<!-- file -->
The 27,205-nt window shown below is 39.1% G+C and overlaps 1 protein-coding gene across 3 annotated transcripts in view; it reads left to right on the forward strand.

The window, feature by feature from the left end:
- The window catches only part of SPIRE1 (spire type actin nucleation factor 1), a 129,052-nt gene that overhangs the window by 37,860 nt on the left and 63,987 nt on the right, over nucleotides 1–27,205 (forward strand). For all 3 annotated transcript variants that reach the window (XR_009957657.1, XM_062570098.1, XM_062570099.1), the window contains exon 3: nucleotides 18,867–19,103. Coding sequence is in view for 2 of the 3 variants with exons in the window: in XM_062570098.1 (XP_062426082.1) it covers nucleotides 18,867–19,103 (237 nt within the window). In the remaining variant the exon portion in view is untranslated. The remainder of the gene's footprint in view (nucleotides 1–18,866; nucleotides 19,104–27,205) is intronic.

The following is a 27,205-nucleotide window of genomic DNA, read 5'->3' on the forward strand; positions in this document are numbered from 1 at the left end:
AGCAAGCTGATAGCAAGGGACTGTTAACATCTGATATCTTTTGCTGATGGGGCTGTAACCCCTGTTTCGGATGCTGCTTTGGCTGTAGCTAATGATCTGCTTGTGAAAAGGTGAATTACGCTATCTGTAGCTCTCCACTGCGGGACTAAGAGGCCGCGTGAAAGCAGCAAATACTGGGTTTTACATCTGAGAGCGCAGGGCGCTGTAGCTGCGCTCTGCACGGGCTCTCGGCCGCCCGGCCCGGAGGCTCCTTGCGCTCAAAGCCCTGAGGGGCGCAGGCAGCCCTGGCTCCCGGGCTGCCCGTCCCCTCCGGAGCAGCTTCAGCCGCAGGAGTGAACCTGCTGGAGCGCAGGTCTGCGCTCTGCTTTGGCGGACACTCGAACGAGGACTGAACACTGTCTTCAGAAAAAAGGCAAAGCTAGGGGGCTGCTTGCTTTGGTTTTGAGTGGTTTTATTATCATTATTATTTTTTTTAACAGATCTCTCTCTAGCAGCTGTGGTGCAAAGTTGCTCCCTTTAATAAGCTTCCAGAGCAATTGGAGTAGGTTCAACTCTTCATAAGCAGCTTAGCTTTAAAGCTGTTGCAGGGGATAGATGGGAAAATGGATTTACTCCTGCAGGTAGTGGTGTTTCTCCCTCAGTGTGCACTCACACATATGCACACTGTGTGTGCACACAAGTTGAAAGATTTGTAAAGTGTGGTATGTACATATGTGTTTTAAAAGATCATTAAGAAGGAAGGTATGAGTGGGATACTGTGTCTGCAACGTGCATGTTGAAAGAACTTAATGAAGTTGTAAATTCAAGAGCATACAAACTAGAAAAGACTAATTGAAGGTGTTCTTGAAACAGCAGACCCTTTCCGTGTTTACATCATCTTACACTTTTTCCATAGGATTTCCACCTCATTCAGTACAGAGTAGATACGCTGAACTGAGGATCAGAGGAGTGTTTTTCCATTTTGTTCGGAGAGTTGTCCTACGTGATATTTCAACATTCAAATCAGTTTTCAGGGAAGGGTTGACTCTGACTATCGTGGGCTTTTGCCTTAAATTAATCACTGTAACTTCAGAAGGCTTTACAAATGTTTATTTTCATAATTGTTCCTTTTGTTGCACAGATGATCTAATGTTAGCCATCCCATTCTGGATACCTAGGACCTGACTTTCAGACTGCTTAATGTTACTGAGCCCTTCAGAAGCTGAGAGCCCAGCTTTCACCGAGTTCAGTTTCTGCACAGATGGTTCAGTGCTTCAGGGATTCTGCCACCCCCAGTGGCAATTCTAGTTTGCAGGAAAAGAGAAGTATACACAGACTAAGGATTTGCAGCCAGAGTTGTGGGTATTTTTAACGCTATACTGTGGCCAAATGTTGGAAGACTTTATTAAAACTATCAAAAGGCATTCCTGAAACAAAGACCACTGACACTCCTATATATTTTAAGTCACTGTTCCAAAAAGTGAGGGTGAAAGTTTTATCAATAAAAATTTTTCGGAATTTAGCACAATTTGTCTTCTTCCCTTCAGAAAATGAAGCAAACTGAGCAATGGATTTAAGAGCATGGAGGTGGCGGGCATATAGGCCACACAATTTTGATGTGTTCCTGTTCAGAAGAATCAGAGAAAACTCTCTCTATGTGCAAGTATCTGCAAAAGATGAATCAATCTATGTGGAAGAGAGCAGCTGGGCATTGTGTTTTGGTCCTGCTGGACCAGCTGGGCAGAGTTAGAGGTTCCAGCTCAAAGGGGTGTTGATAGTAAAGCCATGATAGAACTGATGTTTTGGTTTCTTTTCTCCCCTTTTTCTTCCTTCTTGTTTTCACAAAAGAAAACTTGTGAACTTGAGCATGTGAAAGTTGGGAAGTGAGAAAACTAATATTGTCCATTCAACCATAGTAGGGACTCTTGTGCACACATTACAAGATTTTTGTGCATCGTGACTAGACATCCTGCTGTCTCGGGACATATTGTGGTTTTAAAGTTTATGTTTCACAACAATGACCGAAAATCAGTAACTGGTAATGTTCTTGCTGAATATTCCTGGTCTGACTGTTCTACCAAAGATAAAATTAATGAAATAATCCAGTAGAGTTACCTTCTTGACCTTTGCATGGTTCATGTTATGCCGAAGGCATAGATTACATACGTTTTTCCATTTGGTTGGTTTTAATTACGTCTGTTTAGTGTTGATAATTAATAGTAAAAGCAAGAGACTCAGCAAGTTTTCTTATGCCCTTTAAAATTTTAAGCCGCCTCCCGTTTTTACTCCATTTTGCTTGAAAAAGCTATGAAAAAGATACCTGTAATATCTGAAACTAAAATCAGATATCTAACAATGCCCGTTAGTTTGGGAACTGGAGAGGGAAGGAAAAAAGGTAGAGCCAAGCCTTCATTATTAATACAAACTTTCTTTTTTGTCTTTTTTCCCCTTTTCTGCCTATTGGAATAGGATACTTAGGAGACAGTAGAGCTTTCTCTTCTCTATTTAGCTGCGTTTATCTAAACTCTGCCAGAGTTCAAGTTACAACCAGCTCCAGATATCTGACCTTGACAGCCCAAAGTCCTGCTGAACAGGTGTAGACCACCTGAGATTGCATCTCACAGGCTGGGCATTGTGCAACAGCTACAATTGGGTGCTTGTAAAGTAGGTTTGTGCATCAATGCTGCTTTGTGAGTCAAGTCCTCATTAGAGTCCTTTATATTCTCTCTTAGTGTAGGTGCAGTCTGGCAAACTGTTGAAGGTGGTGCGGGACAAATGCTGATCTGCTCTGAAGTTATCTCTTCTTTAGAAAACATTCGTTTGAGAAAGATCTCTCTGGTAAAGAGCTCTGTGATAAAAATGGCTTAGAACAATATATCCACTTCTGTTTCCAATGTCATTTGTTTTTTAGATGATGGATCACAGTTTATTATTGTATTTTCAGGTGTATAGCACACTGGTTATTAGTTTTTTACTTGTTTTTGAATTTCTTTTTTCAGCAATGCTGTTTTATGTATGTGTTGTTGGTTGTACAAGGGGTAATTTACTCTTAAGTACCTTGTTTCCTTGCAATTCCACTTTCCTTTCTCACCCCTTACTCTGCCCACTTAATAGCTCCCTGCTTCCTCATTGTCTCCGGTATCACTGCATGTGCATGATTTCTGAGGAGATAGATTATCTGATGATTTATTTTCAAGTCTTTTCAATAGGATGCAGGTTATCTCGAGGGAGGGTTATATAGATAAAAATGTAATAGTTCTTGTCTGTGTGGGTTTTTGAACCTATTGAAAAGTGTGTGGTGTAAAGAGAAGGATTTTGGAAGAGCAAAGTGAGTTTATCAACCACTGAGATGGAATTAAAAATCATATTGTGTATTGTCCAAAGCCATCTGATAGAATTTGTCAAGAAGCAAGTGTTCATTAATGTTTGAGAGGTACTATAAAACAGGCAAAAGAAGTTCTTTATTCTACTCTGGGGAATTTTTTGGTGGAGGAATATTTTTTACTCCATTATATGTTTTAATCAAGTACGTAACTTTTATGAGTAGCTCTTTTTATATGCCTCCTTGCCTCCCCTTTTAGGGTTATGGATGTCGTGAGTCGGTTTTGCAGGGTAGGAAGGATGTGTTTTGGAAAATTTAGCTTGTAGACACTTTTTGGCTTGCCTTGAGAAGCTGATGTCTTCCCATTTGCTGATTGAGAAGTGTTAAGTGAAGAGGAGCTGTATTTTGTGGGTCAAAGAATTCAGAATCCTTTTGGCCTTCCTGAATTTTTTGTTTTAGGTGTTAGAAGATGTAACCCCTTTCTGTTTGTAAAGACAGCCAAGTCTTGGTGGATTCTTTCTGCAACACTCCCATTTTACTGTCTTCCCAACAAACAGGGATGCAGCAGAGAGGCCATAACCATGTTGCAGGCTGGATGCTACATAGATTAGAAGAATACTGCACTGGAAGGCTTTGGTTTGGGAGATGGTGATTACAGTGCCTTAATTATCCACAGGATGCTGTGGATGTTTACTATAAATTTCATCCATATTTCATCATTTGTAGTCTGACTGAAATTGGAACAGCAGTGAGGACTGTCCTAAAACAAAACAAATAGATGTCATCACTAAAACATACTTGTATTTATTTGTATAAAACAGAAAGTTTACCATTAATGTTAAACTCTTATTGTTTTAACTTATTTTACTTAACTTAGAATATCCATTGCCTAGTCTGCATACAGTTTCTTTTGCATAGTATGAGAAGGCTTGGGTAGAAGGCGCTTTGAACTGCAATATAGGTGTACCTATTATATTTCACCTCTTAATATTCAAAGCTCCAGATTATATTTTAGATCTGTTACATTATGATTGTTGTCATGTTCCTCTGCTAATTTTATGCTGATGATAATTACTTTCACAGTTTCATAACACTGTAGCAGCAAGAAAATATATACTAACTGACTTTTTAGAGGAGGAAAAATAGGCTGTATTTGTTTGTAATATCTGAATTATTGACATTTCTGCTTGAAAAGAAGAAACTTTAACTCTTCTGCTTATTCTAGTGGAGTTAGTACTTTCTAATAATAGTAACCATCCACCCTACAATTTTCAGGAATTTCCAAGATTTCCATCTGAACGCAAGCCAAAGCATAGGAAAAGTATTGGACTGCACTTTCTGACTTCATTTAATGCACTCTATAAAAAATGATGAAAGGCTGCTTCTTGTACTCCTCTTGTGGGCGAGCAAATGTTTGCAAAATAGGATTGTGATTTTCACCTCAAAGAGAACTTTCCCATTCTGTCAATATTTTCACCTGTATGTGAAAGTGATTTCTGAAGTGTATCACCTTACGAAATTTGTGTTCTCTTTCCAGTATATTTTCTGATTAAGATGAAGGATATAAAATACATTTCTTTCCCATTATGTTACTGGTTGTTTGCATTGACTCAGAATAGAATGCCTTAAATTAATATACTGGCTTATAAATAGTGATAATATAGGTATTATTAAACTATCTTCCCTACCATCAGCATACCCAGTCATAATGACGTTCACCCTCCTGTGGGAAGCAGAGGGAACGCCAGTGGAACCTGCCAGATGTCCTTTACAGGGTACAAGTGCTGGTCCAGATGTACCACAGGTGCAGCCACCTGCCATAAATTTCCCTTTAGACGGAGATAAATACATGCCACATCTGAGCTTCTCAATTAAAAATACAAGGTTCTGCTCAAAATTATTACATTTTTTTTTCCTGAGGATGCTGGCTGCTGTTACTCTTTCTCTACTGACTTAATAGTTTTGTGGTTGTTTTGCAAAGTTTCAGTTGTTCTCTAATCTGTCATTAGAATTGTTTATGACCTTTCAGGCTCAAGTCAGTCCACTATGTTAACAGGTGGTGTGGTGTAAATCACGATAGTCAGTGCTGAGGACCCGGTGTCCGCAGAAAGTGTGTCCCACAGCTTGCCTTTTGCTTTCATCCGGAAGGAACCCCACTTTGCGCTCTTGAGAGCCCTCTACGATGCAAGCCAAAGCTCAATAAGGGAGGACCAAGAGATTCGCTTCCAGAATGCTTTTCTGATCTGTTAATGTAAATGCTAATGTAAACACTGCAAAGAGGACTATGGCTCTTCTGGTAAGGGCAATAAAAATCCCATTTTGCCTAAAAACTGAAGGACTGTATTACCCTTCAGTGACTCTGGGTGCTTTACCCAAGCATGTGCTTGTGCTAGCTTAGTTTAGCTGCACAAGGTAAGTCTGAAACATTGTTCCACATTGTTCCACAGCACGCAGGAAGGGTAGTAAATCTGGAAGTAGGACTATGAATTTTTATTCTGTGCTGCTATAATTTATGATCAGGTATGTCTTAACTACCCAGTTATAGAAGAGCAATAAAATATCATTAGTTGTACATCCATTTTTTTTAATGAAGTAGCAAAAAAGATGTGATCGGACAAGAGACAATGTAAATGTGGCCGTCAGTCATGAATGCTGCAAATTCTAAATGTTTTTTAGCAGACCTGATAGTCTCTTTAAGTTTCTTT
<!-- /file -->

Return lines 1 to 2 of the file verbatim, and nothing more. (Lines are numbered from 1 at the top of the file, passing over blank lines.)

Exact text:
The 27,205-nt window shown below is 39.1% G+C and overlaps 1 protein-coding gene across 3 annotated transcripts in view; it reads left to right on the forward strand.

The window, feature by feature from the left end: